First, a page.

Cable Cut Fever and the ‘Fifth Cut’

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In the fast and furious movement of news around the blogosphere, fact-checking and context sometimes get shortchanged. The telecom cable outages affecting the Middle East provide an example of this phenomena, as a legitimate infrastructure problem has been amplified and overlaid with conspiracy theories and geopolitical punditry. Ryan Singel at Wired’s Threat Level blog seeks to sort out the latest headlines and bring some clarity and context to the story.

Ryan notes that the much-publicized fifth cable cut “turns out to be an unexceptional cable failure from weeks ago.” Singel touches base with industry sources including TeleGeography’s Stefan Beckert. An excerpt:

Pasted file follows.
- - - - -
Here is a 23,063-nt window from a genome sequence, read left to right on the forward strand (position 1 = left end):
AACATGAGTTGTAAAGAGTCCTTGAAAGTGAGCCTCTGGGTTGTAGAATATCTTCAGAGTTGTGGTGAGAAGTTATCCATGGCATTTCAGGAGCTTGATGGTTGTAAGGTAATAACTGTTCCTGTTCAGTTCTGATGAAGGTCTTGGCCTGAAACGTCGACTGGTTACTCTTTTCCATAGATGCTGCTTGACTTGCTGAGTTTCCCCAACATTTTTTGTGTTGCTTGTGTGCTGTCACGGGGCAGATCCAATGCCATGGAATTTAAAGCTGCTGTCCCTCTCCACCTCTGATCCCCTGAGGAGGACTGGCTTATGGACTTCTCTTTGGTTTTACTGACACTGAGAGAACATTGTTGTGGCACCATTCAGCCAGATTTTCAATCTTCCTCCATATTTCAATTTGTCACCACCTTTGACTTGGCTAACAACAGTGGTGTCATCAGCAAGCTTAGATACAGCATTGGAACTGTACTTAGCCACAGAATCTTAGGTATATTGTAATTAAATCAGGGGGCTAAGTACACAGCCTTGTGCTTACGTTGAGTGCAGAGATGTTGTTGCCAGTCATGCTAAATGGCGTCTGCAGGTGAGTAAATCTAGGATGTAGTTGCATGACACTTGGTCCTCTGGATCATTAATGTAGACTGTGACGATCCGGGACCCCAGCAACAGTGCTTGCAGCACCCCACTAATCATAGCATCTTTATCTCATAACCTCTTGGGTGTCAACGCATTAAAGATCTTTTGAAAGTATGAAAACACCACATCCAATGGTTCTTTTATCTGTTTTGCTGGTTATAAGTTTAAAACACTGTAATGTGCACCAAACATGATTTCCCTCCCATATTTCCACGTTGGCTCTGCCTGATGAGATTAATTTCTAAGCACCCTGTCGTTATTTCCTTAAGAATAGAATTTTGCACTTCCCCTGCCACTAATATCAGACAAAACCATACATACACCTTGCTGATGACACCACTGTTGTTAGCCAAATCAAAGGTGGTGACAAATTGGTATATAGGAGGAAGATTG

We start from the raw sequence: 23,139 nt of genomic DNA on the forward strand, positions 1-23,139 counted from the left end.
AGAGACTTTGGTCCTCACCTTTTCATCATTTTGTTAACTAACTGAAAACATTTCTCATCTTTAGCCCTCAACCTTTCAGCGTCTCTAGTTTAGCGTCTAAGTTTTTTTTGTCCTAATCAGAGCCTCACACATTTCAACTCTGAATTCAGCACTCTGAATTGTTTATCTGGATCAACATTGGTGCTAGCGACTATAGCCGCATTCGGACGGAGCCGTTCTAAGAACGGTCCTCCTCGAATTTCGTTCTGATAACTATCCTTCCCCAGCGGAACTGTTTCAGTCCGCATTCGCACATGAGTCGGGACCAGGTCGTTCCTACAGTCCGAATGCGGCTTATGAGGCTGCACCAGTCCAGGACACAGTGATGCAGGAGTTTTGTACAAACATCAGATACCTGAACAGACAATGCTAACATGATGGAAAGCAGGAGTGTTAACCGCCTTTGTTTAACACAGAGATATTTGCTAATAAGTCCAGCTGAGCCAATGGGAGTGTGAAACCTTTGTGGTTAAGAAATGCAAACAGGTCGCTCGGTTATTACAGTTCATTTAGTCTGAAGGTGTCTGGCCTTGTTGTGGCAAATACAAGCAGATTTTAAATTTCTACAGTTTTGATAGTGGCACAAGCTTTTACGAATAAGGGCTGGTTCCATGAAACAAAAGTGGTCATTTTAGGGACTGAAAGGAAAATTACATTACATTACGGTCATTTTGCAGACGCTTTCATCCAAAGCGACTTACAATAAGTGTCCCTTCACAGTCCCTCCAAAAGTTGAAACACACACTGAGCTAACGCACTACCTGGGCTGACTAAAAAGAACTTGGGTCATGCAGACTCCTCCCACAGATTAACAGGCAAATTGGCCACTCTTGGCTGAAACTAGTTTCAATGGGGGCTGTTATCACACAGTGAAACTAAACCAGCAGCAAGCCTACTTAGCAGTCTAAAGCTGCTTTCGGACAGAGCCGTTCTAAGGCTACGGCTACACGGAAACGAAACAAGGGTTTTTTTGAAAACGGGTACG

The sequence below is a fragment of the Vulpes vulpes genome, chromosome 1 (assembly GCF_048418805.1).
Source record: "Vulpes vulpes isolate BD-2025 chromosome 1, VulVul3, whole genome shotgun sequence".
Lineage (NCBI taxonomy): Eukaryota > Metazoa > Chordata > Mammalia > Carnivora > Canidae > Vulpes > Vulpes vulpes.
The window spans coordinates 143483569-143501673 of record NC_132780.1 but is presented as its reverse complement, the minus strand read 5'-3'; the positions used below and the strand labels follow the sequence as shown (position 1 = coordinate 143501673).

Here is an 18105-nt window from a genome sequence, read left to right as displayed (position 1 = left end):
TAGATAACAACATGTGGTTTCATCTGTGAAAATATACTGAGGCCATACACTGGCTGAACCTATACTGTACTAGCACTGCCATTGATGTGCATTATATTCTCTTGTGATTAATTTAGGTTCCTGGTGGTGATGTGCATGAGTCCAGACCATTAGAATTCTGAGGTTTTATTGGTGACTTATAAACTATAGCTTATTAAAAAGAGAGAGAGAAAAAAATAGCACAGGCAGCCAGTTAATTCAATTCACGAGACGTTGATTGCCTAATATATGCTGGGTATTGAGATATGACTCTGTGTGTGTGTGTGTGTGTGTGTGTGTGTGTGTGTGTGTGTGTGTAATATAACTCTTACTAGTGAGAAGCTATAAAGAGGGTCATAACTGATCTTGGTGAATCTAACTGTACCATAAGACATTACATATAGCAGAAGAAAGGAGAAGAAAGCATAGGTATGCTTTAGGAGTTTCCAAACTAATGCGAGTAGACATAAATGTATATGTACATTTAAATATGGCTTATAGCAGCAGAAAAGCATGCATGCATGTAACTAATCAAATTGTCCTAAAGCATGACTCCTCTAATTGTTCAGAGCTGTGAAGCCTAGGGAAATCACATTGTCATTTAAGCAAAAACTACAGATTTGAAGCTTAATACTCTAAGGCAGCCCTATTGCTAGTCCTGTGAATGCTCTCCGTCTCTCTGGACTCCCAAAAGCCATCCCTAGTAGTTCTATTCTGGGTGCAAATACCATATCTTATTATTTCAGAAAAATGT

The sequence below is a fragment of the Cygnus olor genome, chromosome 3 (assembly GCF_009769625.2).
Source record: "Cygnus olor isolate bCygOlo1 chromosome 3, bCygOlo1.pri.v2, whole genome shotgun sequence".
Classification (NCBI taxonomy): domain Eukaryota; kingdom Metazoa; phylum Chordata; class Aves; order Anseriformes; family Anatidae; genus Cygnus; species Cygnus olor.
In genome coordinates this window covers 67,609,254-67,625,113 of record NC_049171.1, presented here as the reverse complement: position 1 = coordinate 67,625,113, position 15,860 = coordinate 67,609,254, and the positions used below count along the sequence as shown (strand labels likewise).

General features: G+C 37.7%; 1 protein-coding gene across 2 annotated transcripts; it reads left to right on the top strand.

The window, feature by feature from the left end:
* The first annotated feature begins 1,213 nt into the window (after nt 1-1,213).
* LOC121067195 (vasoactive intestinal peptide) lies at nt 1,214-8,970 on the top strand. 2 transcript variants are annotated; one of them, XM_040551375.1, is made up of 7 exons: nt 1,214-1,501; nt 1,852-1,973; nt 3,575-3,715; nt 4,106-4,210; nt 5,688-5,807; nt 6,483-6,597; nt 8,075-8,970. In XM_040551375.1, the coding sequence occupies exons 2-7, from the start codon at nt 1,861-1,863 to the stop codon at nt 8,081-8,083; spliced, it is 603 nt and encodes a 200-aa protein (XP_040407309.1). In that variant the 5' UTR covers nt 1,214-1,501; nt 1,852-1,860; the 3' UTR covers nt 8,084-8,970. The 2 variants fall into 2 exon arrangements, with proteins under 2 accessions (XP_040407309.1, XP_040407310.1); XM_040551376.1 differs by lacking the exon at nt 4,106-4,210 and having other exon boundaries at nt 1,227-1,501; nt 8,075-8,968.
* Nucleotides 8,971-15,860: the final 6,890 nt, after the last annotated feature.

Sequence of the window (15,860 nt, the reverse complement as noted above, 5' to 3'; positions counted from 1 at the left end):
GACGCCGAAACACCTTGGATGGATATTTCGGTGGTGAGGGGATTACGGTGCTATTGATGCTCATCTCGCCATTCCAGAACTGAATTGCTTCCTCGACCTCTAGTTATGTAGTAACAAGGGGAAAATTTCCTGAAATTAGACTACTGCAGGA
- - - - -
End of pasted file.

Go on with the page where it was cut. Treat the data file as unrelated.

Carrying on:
Only the first two cuts had any serious impact on the internet, says Beckert. Once those failures sensitized a conspiracy-happy net, it was natural that other cable failures would be found to feed the frenzy, because they occur all the time. “Cable cuts happen on average once every three days,” Beckert said. There are 25 large ships that do nothing but fix cable cuts and bends, Beckert adds.

Nonetheless, network operators are eager to get more information once the repairs are finished, especially about the state of the cables, which may serve to either feed the rumors or put them to rest.

About the Author

Rich Miller is the founder and editor at large of Data Center Knowledge, and has been reporting on the data center sector since 2000. He has tracked the growing impact of high-density computing on the power and cooling of data centers, and the resulting push for improved energy efficiency in these facilities.